20 Blue on Blue Incidents from History

20 Blue on Blue Incidents from History

By Larry Holzwarth
20 Blue on Blue Incidents from History

Friendly fire, the inadvertent attack on members of one’s own military during combat, has been a documented fact of warfare for centuries. Not to be confused with deliberate firing on one’s own troops, friendly fire incidents are accidents, with often deadly results. History is replete with such incidents, as well as with military and political leaders attempting to hide them from the public. They have changed history, as in the War of the Roses, when Lancastrian troops fired upon each other, causing disarray and eventually defeat at the Battle of Burnet in 1471. Nor have ships and aircraft been immune. One of the largest air battles of the Second World War occurred between American and Soviet aircraft, though they were Allies at the time.

His own men severely wounded Confederate General James Longstreet during the Battle of the Wilderness in 1864. Wikimedia

During the American Civil War three Confederate generals were struck by bullets fired by Confederate troops. Two died from their wounds while the third, James Longstreet, remained out of action during the critical months of the summer of 1864. At sea, in the opening days of the Second World War, a British submarine, HMS Triton, torpedoed and sank another British submarine, HMS Oxley, with 52 sailors killed. The loss of Oxley, the first submarine sunk in World War II, was covered up by the British government, first as an accidental explosion, then as an accidental collision. The British government kept the truth from the public, and the families of the men lost, until well into the 1950s. Here are 20 incidents of friendly fire from history.

Panicked troops fired indiscriminately during the Battle of the Monongahela. Wikimedia

1. The 1755 Battle of the Monongahela saw several incidents of friendly fire

On July 9, 1755, a French, Canadian, and Native American force ambushed a joint British-American expedition dispatched to capture Fort Duquesne at what became Pittsburgh, Pennsylvania. The British attempted to deploy in the woods while remaining in formation, while flanking parties, many of them Americans, also moved in the heavily timbered area. Whe the British commander, General Edward Braddock, fell to enemy fire, Virginia militia Colonel George Washington assumed command, trying in vain to rally his troops. After he positioned the militia behind trees and other natural barriers, the Americans found themselves under fire from both the enemy and the British infantry, who mistook them for French or Canadian troops.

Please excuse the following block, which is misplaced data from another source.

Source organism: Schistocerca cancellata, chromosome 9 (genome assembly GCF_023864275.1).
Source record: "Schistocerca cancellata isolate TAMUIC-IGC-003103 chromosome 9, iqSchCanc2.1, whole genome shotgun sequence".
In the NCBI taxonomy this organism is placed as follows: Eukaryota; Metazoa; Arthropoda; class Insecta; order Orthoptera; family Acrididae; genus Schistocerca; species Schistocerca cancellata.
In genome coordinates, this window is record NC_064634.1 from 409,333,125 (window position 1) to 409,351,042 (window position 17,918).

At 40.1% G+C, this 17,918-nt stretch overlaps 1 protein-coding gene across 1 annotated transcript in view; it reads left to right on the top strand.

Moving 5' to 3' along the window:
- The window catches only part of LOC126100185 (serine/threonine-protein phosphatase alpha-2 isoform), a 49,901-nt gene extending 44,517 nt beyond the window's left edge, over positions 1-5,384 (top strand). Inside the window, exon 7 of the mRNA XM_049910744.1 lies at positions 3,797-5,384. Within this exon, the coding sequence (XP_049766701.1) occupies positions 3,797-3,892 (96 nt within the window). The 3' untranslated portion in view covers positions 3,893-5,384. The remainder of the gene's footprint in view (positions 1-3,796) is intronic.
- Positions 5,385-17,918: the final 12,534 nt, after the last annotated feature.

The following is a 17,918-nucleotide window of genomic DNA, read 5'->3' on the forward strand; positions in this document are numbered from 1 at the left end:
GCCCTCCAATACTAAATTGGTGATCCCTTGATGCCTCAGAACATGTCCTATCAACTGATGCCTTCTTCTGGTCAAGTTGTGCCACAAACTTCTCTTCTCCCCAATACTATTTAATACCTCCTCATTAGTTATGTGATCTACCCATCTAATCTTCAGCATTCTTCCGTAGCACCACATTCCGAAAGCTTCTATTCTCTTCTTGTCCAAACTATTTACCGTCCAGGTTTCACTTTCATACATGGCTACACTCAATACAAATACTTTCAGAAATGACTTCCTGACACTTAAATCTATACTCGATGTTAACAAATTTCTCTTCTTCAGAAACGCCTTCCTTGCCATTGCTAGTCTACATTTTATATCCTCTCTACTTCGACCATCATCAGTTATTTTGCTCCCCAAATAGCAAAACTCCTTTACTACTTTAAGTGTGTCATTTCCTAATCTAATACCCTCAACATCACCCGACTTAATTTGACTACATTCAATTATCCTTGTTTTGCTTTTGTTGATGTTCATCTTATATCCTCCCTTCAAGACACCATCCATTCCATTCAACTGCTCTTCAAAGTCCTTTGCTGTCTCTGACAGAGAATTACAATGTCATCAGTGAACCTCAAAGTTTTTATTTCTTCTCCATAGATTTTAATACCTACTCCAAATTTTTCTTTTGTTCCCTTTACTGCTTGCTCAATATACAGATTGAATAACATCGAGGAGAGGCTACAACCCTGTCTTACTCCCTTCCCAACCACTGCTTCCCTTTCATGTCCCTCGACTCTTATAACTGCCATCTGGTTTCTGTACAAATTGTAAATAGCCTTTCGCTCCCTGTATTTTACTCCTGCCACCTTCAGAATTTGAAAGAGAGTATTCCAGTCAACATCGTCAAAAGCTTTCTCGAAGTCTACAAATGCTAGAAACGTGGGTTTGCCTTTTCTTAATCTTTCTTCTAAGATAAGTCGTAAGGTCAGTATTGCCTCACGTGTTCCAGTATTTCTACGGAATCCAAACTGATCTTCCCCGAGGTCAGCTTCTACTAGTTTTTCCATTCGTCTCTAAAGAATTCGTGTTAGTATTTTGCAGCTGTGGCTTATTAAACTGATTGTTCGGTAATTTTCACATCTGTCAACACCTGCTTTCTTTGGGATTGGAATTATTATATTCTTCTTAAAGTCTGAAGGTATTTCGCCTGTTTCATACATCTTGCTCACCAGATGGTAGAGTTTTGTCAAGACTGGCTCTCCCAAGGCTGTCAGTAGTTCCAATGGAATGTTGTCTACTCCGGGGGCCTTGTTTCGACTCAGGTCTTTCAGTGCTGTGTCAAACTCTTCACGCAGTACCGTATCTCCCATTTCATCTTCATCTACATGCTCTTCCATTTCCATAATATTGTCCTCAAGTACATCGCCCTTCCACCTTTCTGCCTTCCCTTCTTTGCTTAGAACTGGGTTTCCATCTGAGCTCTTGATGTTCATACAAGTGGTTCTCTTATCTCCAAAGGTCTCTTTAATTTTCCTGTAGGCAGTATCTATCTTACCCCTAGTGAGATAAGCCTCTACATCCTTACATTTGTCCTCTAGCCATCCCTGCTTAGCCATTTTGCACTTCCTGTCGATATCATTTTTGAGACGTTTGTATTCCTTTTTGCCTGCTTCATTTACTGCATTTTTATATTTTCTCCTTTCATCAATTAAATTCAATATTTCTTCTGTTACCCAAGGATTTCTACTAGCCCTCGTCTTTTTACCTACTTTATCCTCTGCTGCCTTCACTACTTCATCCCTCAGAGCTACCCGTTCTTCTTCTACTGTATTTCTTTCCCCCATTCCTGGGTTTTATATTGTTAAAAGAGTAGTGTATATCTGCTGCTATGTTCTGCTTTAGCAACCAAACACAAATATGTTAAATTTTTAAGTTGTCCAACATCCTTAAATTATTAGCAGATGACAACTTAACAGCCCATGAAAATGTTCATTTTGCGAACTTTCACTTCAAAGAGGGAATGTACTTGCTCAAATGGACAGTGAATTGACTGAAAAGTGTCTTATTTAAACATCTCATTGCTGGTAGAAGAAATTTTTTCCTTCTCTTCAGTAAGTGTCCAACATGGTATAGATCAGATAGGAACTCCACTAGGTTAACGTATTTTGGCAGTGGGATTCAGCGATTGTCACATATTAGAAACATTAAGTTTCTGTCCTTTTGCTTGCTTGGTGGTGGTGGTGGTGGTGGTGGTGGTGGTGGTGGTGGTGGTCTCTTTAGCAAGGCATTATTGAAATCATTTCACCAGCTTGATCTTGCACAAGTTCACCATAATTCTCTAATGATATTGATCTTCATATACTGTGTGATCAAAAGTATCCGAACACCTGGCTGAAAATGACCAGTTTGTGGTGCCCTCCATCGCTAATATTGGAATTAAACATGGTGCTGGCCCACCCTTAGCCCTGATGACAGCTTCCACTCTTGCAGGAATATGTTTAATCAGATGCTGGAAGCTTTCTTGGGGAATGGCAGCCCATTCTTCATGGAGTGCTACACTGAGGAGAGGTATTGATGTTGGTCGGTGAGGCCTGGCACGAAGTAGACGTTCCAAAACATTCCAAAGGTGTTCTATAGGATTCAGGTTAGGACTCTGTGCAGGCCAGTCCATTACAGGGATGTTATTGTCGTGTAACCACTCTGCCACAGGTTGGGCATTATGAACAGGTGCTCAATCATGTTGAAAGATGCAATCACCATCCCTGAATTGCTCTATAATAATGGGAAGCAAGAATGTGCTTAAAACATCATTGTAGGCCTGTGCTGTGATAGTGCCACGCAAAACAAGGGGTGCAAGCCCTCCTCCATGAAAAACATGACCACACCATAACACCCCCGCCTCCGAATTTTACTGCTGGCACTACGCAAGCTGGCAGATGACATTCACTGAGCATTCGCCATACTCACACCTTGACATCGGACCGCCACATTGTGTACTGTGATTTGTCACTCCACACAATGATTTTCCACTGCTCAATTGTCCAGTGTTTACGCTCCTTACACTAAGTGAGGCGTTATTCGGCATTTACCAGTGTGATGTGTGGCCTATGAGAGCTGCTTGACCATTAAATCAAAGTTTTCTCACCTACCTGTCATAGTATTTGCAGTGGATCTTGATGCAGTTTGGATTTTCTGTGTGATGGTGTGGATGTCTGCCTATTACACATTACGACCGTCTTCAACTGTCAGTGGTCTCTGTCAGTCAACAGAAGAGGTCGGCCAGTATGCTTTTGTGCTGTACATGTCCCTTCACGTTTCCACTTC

Among the survivors of the battle, in addition to Washington, were Daniel Boone and his cousin Daniel Morgan, both serving the army as waggoners. Both later commented bitterly on the British firing on the American militia. Morgan described Washington coming under the fire of British regulars as he attempted to lead an orderly retreat. Washington had two horses shot out from under him and at least two bullets passed through his coat, and another his hat, but he suffered no wounds. Most of the casualties to the Virginia militia occurred as they covered the army as a rear guard, enduring the fire of the enemy to the front and sides, and the British to the rear. Of the 1,300-man Braddock Expedition, over 900 were casualties, how many to friendly fire is unknown. The French and Indians lost fewer than 100 men.